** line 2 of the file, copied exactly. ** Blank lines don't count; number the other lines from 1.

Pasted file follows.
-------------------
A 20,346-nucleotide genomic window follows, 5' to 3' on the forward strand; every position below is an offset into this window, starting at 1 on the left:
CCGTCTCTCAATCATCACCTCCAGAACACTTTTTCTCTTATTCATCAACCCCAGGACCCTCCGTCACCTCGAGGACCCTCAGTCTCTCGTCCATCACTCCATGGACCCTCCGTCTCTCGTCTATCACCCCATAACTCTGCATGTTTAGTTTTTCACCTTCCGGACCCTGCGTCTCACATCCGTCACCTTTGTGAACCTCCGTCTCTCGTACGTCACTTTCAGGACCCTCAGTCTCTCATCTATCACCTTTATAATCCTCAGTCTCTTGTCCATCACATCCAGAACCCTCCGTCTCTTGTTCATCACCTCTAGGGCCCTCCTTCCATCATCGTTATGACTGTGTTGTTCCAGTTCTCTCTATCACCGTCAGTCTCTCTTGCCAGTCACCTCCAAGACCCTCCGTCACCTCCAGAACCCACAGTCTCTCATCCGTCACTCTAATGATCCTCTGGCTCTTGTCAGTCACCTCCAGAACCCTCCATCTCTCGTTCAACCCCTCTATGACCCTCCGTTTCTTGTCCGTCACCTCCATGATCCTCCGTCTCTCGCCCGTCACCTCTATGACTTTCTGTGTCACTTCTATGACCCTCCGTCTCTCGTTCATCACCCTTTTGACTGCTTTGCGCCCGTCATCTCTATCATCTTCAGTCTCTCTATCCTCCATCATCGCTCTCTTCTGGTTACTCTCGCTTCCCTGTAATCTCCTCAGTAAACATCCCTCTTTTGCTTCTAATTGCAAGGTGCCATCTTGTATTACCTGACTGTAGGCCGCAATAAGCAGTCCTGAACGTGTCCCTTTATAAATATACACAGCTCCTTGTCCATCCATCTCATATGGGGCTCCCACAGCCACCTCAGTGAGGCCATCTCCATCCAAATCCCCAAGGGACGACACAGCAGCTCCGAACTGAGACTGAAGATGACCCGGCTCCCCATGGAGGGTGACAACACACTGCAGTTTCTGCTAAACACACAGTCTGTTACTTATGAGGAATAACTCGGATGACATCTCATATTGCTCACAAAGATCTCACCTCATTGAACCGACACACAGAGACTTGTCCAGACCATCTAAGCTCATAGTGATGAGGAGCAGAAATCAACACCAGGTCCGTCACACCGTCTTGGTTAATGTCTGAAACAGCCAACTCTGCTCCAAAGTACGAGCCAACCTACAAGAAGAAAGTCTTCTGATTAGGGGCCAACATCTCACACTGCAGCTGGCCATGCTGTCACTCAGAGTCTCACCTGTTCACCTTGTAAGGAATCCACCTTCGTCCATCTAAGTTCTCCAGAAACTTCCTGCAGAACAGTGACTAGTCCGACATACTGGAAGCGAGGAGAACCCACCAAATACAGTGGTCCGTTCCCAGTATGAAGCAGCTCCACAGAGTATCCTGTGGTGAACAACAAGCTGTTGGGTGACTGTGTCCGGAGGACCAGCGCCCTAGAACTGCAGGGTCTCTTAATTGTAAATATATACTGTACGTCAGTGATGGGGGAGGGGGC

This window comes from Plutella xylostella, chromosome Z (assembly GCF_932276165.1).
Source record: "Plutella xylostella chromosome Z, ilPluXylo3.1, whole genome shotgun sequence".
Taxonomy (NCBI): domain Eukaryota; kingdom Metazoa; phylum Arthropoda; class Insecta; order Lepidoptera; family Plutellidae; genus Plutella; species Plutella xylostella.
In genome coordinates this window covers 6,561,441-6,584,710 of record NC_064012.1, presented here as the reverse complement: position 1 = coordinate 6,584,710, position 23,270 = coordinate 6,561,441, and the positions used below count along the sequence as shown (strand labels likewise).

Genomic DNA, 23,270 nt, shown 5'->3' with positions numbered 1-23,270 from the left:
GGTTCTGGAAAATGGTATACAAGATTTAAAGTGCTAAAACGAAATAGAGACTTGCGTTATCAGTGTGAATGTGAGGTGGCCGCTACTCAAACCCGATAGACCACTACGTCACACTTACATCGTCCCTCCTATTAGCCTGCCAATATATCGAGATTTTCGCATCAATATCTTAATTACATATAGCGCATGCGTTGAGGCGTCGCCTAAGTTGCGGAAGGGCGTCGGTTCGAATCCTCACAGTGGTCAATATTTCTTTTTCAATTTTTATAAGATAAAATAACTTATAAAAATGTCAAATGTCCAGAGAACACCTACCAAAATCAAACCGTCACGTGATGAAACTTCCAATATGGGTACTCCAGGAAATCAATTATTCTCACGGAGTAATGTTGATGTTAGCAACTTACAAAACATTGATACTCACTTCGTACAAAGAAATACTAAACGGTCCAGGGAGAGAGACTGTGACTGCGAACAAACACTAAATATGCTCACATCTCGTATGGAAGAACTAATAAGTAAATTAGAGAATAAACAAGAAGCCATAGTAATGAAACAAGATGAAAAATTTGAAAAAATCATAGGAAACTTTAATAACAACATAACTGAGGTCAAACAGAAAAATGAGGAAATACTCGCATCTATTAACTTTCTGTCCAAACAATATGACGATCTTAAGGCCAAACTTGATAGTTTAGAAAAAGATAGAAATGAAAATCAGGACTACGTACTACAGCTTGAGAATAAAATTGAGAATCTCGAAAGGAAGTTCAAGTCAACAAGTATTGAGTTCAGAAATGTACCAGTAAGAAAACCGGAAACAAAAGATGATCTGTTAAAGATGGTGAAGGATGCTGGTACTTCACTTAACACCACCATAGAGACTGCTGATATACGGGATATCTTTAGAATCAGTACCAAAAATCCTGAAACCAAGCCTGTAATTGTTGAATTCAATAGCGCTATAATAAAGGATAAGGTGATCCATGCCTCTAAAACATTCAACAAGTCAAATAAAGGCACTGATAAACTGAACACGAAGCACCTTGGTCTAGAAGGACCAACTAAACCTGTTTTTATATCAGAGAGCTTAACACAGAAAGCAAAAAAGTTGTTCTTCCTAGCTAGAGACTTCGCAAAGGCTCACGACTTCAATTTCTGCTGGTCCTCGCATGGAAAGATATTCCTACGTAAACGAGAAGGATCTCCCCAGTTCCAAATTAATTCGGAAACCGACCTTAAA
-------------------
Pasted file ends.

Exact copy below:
CCGTCTCTCAATCATCACCTCCAGAACACTTTTTCTCTTATTCATCAACCCCAGGACCCTCCGTCACCTCGAGGACCCTCAGTCTCTCGTCCATCACTCCATGGACCCTCCGTCTCTCGTCTATCACCCCATAACTCTGCATGTTTAGTTTTTCACCTTCCGGACCCTGCGTCTCACATCCGTCACCTTTGTGAACCTCCGTCTCTCGTACGTCACTTTCAGGACCCTCAGTCTCTCATCTATCACCTTTATAATCCTCAGTCTCTTGTCCATCACATCCAGAACCCTCCGTCTCTTGTTCATCACCTCTAGGGCCCTCCTTCCATCATCGTTATGACTGTGTTGTTCCAGTTCTCTCTATCACCGTCAGTCTCTCTTGCCAGTCACCTCCAAGACCCTCCGTCACCTCCAGAACCCACAGTCTCTCATCCGTCACTCTAATGATCCTCTGGCTCTTGTCAGTCACCTCCAGAACCCTCCATCTCTCGTTCAACCCCTCTATGACCCTCCGTTTCTTGTCCGTCACCTCCATGATCCTCCGTCTCTCGCCCGTCACCTCTATGACTTTCTGTGTCACTTCTATGACCCTCCGTCTCTCGTTCATCACCCTTTTGACTGCTTTGCGCCCGTCATCTCTATCATCTTCAGTCTCTCTATCCTCCATCATCGCTCTCTTCTGGTTACTCTCGCTTCCCTGTAATCTCCTCAGTAAACATCCCTCTTTTGCTTCTAATTGCAAGGTGCCATCTTGTATTACCTGACTGTAGGCCGCAATAAGCAGTCCTGAACGTGTCCCTTTATAAATATACACAGCTCCTTGTCCATCCATCTCATATGGGGCTCCCACAGCCACCTCAGTGAGGCCATCTCCATCCAAATCCCCAAGGGACGACACAGCAGCTCCGAACTGAGACTGAAGATGACCCGGCTCCCCATGGAGGGTGACAACACACTGCAGTTTCTGCTAAACACACAGTCTGTTACTTATGAGGAATAACTCGGATGACATCTCATATTGCTCACAAAGATCTCACCTCATTGAACCGACACACAGAGACTTGTCCAGACCATCTAAGCTCATAGTGATGAGGAGCAGAAATCAACACCAGGTCCGTCACACCGTCTTGGTTAATGTCTGAAACAGCCAACTCTGCTCCAAAGTACGAGCCAACCTACAAGAAGAAAGTCTTCTGATTAGGGGCCAACATCTCACACTGCAGCTGGCCATGCTGTCACTCAGAGTCTCACCTGTTCACCTTGTAAGGAATCCACCTTCGTCCATCTAAGTTCTCCAGAAACTTCCTGCAGAACAGTGACTAGTCCGACATACTGGAAGCGAGGAGAACCCACCAAATACAGTGGTCCGTTCCCAGTATGAAGCAGCTCCACAGAGTATCCTGTGGTGAACAACAAGCTGTTGGGTGACTGTGTCCGGAGGACCAGCGCCCTAGAACTGCAGGGTCTCTTAATTGTAAATATATACTGTACGTCAGTGATGGGGGAGGGGGC